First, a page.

This was my third attempt at making dolmades over the past year or so and I am happy to report success at last. I have always loved these ever since Uncle Tom and Aunt Evie introduced them to us, but could never quite get it right. We were at the West Side Market on Saturday and they were charging $7.00 for a half dozen of them so I said… sam hell… I can make those for much less and much better to boot.
Fennel….our new favorite vegetable that makes everything taste good: (made a risotto on Saturday w fennel, shitakes, cremini and sausage… awesome).
pine nuts. an essential ingredient in dolmades:
The slightly cooked mixture of onion, fennel, rice, parsley, dill and mint:
rolling them up…
Not the most beautiful things… and they are a lot of work…but they sure taste good.
Dolmades (stuffed grape leaves)
Recipe 99% from Tyler Florence on FoodNetwork.com after looking at lots of recipes. I also learned from watching quite a few YouTube videos of Greek Grandmas dolmades techniques.
- 1/2 cup extra-virgin olive oil
- 1 large yellow onion, finely chopped
- 1 small fennel bulb, halved, cored and diced
- 1 teaspoon grated lemon zest
- 1/2 cup pine nuts
- 1 cup long-grain rice
- 1 1/2 cups chicken stock
- 2 T. finely chopped dill leaves
- 1 T. finely chopped mint (or 1 t. dried)
- 1/4 cup finely chopped flat-leaf parsley
- Kosher salt and freshly ground black pepper
- 1 jar grape leaves, rinsed and drained – the big jar
- 2 lemons, juiced
To make the filling, coat a large saute pan with 1/4 cup of the oil and place over medium heat. Add the onion, fennel and lemon zest and stir until soft, about 10 minutes. Add the pine nuts and rice, saute for 2 minutes, stirring to coat. Pour in just 1/2 cup of the chicken stock and lower the heat. Simmer until the liquid is absorbed and the rice is al dente, about 10 minutes. Scrape the parboiled rice mixture into a bowl and add the dill, mint and parsley; season with salt and pepper. Allow to cool.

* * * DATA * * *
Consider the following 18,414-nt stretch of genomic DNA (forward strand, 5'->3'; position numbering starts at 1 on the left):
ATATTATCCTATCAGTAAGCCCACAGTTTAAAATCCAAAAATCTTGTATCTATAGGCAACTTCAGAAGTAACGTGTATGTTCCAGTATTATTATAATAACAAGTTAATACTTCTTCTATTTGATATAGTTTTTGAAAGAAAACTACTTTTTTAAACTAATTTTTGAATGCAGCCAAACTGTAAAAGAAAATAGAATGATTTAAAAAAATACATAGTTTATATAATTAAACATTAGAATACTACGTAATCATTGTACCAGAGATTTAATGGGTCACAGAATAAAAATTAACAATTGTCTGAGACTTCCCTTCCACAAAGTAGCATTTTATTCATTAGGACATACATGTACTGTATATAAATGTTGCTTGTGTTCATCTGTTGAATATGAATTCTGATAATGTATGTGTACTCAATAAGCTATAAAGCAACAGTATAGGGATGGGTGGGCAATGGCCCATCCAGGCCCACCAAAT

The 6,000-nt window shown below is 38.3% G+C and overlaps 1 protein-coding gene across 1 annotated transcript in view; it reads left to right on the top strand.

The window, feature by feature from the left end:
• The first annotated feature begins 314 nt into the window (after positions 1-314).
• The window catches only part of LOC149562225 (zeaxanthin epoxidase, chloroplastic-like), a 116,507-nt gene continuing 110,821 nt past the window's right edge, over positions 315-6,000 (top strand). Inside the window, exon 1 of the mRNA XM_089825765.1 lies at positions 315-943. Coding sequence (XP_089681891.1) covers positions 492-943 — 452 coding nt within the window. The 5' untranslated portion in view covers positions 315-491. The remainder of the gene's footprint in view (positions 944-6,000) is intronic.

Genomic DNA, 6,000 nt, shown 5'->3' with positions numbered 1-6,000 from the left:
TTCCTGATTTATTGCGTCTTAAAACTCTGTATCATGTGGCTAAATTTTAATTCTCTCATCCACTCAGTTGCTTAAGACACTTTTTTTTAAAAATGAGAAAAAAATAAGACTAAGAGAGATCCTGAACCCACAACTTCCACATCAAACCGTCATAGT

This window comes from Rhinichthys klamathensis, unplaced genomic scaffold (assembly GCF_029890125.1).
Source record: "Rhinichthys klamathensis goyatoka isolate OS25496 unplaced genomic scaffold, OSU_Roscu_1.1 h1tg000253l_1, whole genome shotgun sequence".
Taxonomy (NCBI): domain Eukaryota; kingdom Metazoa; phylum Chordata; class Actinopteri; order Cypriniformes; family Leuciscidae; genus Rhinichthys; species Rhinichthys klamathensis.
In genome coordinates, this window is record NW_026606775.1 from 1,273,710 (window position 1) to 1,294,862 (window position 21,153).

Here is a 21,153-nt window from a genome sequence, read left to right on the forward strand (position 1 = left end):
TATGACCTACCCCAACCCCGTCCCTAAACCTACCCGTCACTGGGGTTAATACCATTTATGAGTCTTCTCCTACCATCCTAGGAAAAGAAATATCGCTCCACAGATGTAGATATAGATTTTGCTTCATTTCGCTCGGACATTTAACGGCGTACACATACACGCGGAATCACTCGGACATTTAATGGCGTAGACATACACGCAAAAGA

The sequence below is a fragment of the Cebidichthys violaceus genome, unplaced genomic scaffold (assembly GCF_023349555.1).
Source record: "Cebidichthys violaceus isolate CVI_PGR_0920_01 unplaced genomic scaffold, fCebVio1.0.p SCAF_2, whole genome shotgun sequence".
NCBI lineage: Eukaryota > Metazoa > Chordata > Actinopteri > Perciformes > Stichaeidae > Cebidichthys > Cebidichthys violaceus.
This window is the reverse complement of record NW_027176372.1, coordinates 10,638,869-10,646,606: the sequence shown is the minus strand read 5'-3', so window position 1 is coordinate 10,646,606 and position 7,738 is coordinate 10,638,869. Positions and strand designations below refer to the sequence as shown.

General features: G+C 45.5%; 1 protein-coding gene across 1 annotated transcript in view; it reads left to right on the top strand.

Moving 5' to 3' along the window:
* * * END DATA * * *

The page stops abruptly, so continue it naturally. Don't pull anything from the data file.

Bring a big pot of water to a simmer. Blanch the grape leaves in the hot water for 5 minutes until pliable. Drain then trim the stems and any hard veins from the leaves. Pat dry with paper towels. The leaves are all really packed tight in the jar. I found it easiest to separate them by submerging them in water.
To assemble the dolmades, lay a grape leaf on a work surface, shiny-side down. Put 2 tablespoons of the rice filling near the stem end of the leaf. Fold the stem end over the filling, then fold both sides toward the middle, and roll up into a cigar – it should be snug but not overly tight because the rice will swell once it is fully cooked. Squeeze lightly in the palm of your hand to secure the roll. Repeat with remaining grape leaves and filling.
Place the dolmades in a large Dutch oven or wide deep skillet, seam-side down in a single layer. Pour the remaining cup of broth, remaining olive oil, and the lemon juice over the dolmades, the liquid should reach halfway up the rolls, add some water if necessary. Cover the pan and simmer over low heat for 30 to 40 minutes, until the dolmades are tender when pierced with a fork. Serve warm, at room temperature or cool.
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